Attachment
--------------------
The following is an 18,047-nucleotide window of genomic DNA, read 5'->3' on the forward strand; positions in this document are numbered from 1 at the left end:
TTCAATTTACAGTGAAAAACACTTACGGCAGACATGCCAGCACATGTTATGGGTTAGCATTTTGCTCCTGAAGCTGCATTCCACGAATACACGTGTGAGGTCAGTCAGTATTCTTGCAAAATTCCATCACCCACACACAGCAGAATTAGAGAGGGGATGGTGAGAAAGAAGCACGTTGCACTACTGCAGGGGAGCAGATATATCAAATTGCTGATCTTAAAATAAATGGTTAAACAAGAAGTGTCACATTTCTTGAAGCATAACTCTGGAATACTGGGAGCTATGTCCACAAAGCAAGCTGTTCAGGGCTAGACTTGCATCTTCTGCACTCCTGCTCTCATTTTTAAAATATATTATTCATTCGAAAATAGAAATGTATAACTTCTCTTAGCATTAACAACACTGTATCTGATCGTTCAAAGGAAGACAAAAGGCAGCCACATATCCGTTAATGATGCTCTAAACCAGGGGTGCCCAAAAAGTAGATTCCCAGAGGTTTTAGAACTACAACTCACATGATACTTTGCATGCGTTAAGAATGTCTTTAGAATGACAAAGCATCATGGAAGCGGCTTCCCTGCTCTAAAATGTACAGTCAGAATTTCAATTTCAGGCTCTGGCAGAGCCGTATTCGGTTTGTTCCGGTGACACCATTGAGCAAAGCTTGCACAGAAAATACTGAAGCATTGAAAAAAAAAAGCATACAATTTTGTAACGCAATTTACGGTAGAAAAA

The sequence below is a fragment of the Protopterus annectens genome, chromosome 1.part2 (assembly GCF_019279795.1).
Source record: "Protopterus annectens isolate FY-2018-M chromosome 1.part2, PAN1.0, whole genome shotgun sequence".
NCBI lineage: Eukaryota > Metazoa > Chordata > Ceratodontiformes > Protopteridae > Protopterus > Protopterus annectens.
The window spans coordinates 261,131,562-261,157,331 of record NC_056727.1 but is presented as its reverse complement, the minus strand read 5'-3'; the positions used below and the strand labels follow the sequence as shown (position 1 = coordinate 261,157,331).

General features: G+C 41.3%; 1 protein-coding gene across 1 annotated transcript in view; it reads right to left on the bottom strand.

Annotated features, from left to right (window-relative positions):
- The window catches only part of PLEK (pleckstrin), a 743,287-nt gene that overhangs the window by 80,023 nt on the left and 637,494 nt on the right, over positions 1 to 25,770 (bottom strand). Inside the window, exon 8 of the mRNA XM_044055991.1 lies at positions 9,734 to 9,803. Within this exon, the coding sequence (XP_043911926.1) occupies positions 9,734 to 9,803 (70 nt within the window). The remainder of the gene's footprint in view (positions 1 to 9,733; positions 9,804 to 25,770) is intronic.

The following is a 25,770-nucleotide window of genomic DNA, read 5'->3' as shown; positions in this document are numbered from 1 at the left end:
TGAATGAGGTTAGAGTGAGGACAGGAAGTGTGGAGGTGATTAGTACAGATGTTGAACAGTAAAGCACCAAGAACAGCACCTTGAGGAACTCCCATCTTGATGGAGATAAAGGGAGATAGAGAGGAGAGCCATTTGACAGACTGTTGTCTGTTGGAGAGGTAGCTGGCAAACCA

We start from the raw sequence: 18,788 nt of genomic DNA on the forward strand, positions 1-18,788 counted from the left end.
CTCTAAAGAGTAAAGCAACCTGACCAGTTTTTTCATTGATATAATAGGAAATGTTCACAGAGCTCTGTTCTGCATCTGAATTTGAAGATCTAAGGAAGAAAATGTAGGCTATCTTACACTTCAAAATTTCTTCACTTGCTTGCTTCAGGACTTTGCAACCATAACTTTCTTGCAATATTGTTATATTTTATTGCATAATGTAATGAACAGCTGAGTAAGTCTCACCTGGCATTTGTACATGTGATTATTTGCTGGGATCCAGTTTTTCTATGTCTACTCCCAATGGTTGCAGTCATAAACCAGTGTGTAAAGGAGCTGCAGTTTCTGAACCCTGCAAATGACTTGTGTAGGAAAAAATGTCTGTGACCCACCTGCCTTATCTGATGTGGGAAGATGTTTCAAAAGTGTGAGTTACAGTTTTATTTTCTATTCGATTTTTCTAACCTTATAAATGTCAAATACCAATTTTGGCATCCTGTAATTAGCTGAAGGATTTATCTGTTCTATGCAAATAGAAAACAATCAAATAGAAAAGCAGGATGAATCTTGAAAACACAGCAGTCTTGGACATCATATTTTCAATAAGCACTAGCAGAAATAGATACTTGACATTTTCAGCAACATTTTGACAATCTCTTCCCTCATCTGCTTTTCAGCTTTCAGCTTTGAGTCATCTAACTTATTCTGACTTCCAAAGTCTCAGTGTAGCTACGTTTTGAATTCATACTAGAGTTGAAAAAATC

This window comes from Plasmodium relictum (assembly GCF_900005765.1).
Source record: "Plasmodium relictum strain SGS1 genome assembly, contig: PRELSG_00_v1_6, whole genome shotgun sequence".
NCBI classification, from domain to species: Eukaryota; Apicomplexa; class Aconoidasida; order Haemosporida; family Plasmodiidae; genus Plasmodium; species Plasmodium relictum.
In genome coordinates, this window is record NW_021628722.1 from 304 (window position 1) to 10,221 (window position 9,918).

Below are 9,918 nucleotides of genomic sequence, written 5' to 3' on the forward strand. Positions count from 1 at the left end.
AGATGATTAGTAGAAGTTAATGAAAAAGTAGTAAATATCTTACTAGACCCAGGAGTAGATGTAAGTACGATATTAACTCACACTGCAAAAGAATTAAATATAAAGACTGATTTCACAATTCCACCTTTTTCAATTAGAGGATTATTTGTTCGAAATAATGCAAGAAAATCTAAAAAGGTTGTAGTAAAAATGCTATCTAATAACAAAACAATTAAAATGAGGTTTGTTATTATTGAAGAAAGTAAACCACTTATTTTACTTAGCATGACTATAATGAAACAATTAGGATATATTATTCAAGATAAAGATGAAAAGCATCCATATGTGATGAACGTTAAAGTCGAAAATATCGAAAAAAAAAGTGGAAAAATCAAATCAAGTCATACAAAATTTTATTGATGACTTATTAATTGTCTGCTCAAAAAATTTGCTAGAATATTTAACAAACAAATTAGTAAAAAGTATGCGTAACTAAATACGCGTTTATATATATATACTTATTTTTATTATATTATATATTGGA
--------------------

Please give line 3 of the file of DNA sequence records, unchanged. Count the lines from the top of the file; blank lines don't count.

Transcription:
The sequence below is a fragment of the Protopterus annectens genome, chromosome 1.part2 (assembly GCF_019279795.1).